In her book The Willpower Instinct, Stanford University psychologist Kelly McGonigal describes three aspects of motivation to change: WILLPOWER, WON’TPOWER, and WANTPOWER. The goal of the book is to help persons develop self-control. I have found these categories extremely helpful. I’d like to share my slight adaptation and an application: Willpower speaks to our volitional capacity (decision making/personal agency), Won’tPower speaks to our evaluative capacity (controlled by conscience), and Wantpower speaks to our transformational capacity (connected to desire and imagination). Recently I have used these categories to address problematic (unwanted) sexual behavior. As soul care providers, if we stop short of helping
A couple months ago I wrote a post about the importance our bodies in spiritual formation. I’m coming back to the same topic because I just can’t get it out of my mind (and my body!). What Your Body Knows about God (Rob Moll ...If you are interested in more on the body and its impact on formation I strongly encourage you to read it) is also at work in my reflections on the body. As I have read it (and pay attention to my own experience) I am more and more convinced that our bodies REALLY influence the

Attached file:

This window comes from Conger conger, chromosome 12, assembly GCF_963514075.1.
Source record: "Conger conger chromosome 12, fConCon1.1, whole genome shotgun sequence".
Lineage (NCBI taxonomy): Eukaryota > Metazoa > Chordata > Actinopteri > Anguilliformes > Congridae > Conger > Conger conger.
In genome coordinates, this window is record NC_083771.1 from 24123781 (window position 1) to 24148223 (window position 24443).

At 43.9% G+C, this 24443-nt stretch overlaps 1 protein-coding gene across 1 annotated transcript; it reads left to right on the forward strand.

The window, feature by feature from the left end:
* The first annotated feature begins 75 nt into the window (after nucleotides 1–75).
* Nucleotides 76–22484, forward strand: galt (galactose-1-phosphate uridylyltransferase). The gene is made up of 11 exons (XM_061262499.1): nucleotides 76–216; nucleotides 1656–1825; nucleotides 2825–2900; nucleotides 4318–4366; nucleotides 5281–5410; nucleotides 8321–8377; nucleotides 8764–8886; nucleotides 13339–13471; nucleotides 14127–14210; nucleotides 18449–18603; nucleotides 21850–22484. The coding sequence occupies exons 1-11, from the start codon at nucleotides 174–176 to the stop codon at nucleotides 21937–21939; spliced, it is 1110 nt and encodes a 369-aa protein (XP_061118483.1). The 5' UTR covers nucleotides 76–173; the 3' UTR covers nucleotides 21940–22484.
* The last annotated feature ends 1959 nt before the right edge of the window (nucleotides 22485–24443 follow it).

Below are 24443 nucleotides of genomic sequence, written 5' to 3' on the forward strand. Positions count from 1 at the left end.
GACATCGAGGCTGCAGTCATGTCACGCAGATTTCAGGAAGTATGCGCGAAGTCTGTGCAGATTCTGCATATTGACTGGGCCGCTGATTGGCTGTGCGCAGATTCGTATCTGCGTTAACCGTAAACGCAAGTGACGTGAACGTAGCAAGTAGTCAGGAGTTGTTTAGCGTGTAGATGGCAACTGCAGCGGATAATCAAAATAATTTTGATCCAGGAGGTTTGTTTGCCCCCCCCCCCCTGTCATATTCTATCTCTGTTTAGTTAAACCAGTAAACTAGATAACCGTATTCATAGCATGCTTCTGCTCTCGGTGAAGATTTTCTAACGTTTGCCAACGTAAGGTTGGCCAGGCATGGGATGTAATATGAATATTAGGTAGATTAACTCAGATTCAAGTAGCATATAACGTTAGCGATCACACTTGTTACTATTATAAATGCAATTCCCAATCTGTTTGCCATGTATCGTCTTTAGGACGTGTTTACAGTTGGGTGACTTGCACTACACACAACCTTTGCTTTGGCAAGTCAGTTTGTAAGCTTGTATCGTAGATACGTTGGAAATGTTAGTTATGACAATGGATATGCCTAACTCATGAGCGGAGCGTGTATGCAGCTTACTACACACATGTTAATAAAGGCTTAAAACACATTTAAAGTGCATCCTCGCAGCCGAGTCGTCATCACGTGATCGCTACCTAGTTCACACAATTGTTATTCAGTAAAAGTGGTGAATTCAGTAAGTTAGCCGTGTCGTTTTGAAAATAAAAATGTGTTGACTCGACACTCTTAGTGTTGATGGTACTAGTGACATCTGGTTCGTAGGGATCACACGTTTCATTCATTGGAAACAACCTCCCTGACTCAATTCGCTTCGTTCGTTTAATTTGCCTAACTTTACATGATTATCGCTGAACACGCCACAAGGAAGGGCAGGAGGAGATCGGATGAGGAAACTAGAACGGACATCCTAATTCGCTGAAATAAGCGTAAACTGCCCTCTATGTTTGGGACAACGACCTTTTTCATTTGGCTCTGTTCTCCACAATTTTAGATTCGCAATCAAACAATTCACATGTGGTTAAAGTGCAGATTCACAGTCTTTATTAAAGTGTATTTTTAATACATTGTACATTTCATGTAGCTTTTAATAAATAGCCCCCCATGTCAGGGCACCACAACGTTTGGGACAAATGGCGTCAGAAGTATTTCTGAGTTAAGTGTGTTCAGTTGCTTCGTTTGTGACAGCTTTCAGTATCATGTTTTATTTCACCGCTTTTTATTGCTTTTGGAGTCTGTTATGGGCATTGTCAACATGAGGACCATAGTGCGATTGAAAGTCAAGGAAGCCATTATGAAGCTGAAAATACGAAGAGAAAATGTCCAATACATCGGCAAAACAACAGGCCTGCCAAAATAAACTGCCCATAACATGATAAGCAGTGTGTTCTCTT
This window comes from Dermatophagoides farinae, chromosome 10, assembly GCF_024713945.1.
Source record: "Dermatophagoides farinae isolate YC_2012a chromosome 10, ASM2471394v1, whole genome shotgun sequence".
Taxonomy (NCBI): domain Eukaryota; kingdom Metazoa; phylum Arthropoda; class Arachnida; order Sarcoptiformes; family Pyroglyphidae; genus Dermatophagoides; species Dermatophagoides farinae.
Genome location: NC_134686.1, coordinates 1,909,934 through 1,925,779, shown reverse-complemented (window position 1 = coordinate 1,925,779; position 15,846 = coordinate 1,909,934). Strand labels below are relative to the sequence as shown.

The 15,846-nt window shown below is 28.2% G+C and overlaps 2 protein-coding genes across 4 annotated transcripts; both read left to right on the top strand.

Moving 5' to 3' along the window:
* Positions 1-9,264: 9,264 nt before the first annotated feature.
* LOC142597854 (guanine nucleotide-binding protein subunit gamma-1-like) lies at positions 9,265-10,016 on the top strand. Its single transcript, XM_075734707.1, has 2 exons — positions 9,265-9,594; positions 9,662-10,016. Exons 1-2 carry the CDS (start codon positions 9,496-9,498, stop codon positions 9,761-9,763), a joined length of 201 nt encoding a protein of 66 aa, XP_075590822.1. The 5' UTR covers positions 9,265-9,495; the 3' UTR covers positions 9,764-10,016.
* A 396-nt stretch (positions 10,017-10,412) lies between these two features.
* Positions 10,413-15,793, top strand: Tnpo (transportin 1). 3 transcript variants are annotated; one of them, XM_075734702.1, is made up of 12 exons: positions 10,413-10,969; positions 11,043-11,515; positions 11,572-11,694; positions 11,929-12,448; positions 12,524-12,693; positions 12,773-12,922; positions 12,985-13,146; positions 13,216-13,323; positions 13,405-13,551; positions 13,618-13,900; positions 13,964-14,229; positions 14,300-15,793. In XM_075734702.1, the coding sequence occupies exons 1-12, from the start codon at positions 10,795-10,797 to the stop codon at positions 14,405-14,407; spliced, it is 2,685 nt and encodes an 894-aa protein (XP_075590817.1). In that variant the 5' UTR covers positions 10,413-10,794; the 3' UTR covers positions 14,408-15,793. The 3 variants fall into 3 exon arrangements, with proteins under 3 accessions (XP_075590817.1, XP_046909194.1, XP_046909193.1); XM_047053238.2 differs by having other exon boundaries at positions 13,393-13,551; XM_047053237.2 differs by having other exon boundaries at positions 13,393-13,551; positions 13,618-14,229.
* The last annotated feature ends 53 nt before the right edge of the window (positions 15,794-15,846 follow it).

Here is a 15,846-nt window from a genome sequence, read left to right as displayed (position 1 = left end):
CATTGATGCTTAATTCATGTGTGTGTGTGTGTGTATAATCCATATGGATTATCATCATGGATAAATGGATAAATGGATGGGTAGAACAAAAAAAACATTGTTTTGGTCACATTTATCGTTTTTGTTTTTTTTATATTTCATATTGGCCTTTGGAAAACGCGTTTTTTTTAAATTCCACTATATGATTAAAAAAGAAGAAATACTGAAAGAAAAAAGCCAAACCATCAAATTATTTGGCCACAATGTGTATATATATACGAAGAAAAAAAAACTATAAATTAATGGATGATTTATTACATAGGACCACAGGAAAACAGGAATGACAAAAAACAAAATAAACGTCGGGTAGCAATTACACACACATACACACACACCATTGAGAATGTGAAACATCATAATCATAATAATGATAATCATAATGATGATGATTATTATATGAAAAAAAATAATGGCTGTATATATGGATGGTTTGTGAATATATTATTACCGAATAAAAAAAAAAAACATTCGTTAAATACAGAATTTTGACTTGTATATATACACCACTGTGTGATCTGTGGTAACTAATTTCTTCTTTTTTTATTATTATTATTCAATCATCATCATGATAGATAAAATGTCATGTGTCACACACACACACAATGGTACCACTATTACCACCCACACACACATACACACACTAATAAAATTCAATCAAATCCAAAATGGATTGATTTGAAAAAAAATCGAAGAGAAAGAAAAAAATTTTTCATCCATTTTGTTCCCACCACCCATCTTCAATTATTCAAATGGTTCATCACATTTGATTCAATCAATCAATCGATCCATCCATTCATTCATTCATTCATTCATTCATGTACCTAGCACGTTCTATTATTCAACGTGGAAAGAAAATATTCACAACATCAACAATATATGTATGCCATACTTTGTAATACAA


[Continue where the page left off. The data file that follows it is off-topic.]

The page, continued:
Recently CrossPoint hosted Cohort #4 of our Soul Care Institute. About 25 soul care persons (pastors, small group leaders, counselors, coaches, etc.) are committed to meeting eight times over the course of two years to discuss matters that are crucial to Christian soul care. Over the course of the two and a half days we have some wonderful discussions and clarifications. The topic for this cohort is “The Embodied Soul.” We explored the nature and role of the body in the process of sanctification. While we know we are to keep our bodies from sin we often do not
Taken from The Relational Soul – Maleness and femaleness is the fundamental way in which we carry our relational design. Interestingly, the English word “sexuality” comes from the Latin word sexus which means, “being divided, cut off, separated from another.” We typically don’t think of sexuality in terms of separation, but that is precisely what it is. Our sexual desire, drive, and energy show we are separated and long to be connected (both physically and emotionally).